A common question in new product development is, “How do I properly ground the heatsink?” As a practicing compliance professional, this is an important question to have at least an idea of how to respond. Other professionals on the development team look to the compliance staff for help in developing a solution that will perform well thermally (i.e., cool the integrated circuits they’re attached to) and meet radiated emissions (RE) Class A or more stringent Class B requirements. The following summary of proper heatsink grounding is provided to better address this common issue. Let’s first discuss common problems with heatsinks.

Common Issues with Heatsinks

Common practice is to place metal heatsinks on top of high-frequency (HF) integrated circuits (ICs) to help cool them. Because the heatsinks are mounted very close to the HF emitting function of the IC, unwanted internal currents can easily couple onto the heatsink. Due to its much larger physical and electrical size, the heatsink is a very efficient radiator compared to the much smaller IC and its tiny internal bond wires.

WARNING: This could spell disaster. I have witnessed first-hand where installing a heatsink (first believed to improve margin for RE) caused a product that initially passed Class B by a couple of dBs to fail Class A by over several dB! This likely occurred because, with the installation of the metal heatsink, internal IC currents were allowed to parasitically couple onto the heatsink, and in turn, the heatsink performed just like an efficient antenna, radiating (or re-radiating, if you will) HF from the IC and allowing RE limits of the test to be exceeded.

Where to Ground the Heatsink?

Another common practice is to “ground” the heatsink to the printed circuit board (PCB) ground-reference-pale (GRP). Doing so will reduce the voltage difference between the heatsink and the ground reference plane, thereby helping to reduce emissions.

How Many Ground Points are Required for the Heatsink and Where?

This is where the rubber meets the road, and a key to ensuring the metal heatsink performs more as a shield to HF from the IC and less like an efficient antenna that allows HF noise from the IC to be radiated into space.

Pro Tip: As technology progresses, the frequencies we’re dealing with also increase. This means the heatsink size becomes electrically larger, resulting in a more efficient radiator. Carefully planned and designed heatsink grounding is mandatory if it is to be effective at shielding these higher frequencies.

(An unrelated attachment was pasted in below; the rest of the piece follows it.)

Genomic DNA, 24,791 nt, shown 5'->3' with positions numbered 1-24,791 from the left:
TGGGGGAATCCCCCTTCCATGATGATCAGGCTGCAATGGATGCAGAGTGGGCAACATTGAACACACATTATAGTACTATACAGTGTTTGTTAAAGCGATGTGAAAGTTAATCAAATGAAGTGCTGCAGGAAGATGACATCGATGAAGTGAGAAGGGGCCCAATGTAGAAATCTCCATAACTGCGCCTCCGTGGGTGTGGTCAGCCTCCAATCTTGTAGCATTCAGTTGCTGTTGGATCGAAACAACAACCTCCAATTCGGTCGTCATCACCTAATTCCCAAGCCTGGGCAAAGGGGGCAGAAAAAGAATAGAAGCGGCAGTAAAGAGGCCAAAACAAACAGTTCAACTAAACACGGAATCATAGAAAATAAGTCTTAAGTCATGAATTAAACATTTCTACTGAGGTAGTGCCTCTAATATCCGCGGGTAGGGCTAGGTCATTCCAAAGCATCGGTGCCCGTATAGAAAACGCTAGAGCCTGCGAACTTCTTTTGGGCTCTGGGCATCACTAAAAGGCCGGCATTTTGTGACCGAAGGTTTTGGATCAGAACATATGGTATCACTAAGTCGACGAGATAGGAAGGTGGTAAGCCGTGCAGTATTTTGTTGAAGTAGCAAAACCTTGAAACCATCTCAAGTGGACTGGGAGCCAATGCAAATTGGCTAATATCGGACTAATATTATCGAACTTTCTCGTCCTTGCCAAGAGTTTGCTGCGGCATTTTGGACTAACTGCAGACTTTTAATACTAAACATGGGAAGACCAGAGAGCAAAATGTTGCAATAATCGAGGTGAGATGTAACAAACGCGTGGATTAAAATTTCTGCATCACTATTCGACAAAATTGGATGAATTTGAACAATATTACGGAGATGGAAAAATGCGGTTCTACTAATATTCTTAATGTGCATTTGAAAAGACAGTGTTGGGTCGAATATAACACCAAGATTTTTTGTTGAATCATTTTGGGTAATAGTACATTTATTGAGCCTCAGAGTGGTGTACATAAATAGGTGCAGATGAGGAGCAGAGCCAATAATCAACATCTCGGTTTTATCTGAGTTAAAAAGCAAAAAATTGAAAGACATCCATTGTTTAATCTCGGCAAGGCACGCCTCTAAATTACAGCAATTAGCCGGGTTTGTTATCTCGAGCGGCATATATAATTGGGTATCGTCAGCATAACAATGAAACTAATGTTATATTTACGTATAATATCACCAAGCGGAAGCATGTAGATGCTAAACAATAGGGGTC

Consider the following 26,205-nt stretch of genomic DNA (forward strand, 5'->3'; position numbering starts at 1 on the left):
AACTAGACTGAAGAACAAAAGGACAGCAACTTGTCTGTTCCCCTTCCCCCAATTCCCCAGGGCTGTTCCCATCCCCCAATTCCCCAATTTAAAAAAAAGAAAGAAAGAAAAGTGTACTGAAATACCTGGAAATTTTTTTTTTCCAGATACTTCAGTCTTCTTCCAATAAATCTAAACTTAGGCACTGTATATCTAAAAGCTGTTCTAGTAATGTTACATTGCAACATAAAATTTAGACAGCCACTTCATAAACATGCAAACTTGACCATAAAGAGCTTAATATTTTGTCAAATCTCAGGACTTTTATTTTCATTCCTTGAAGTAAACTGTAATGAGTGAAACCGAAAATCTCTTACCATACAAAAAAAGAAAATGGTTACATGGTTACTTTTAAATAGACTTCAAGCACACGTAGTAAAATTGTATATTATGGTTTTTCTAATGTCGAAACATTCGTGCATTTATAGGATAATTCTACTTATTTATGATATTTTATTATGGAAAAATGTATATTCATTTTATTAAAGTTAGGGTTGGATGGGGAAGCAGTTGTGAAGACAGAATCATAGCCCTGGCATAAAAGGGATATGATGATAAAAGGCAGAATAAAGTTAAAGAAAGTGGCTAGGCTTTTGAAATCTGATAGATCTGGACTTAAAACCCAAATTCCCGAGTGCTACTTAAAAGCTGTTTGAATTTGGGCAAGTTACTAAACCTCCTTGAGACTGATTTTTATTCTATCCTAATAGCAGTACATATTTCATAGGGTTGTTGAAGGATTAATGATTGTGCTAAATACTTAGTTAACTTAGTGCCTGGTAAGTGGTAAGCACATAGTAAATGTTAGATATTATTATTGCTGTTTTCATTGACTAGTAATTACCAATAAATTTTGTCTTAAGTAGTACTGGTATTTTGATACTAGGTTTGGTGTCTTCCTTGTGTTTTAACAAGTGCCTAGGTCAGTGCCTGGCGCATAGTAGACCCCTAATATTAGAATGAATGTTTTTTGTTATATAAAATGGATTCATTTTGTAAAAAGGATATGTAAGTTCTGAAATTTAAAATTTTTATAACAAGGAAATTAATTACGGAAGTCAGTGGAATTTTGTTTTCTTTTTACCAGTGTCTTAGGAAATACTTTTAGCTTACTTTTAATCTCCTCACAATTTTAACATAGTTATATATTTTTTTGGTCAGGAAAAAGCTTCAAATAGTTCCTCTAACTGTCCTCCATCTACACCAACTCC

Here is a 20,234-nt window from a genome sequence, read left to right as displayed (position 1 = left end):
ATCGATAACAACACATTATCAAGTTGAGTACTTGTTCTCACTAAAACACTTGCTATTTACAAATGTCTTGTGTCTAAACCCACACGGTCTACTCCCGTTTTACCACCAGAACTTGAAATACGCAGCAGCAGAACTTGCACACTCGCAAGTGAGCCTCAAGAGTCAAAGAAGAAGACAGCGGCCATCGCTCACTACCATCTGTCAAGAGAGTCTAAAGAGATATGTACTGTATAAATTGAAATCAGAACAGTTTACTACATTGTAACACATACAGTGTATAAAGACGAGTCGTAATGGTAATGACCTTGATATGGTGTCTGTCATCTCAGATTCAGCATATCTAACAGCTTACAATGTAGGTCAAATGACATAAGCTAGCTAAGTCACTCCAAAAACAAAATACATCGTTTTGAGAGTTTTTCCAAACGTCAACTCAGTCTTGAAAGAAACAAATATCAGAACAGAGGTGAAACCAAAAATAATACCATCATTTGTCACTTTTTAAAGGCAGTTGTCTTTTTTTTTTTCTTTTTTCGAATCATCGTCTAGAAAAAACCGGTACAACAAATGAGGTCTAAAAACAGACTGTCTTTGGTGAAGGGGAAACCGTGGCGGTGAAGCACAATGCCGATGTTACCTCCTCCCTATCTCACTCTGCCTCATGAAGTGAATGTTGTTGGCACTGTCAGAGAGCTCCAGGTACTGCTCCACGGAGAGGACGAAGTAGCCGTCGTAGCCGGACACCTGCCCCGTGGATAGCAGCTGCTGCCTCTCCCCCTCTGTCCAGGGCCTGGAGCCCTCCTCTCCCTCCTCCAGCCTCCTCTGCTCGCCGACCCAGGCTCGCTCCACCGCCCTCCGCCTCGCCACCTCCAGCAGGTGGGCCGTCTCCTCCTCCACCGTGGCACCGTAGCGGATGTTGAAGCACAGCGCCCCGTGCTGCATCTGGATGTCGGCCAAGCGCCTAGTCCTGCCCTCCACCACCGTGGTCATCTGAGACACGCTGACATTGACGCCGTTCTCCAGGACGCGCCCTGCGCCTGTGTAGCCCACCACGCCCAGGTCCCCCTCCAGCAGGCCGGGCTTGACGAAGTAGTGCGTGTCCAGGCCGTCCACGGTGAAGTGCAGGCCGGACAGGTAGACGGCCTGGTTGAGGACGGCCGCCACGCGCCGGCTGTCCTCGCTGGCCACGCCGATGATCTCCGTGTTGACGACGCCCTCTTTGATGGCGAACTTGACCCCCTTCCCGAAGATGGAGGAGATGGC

Reference 1 describes measurements conducted from 100 MHz to 10 GHz with a common heatsink topology using several different grounding points. Ideally, we would like to have an infinite number of grounding points located around the heatsink to gain the lowest impedance path possible between the heatsink and the GRP. However, we must make a trade-off since we don’t have an infinite amount of real estate surrounding the IC that we can consume. We will have to settle for a few grounding spots instead of an endless number of them. But how few can we get away with? At the other end of the extreme, if there aren’t a sufficient number of grounding points, the emissions at some frequencies can increase. The table included below is intended to help the reader visualize published research results.


Ground Contact Configuration1 Frequency (MHz) ~ Highest Electric Field (dBmV/m) Recorded Comments
Zero Contacts 3750 183 All configurations resonant at this frequency
One Contact 183
Two Contacts 186
One Contact 300 – 800 183 Emissions increased
Zero Contacts > 800 173 Emission the same regardless of the number of grounding contacts
One Contact
Two Contacts
Two Contacts < 800 150 – 170 Low-frequency emissions improved
Two Contacts 800 – 2000 175 – 185 Emissions increased
Zero Contacts > 2000 185 Emissions of the two contact configurations are ~ same as the configuration with no contacts
Two Contacts
Four Corner Contact < 1000 175 Emissions reduced
Four Corner Contact 1000 – 2000 185 Emissions drastically increased
Four Contacts – One Center of Each Side < 1600 < 175 Emissions reduced
Four Contacts – One Center of Each Side 1600 – 2500 178 – 191 Emissions increased
Eight Contacts < 2500 150 – 175 Emissions drastically reduced
Eight Contacts > 2500 173 – 191 Emissions increased. Primary resonance ~ 2800 MHz

Note 1: Ground contact points are small metal posts (~ 25 mm x 25 mm) connected between ground plane and heatsink.

Table 1: Heatsink Grounding Configurations vs. Near Field Emission from Heatsink


After reviewing Table 1, it becomes apparent that emissions levels are significantly impacted by the number of ground points installed between the heatsink and the GRP. Depending on the number of contact points, some emissions in specific frequency ranges go up, while at the same time, emissions go down in other ranges. The zero-, one- or two-point contact grounding scheme doesn’t buy you much, and the eight-point method buys you quite a bit. All configurations have a primary resonance that can be moved around if it also falls on the first or second harmonic of the process clock frequency.

References and Further Reading

  1. Archambeault, B.R., PCB Design for Real-World EMI Control, Kluwere Academic Publishers, 2002.

About The Author

Don MacArthur
Guest Contributor

Don MacArthur is a Guest Contributor to In Compliance Magazine. He has over 30 years of experience in product development, EMC, testing, and product safety compliance. He has developed products for military, commercial, and industrial applications.

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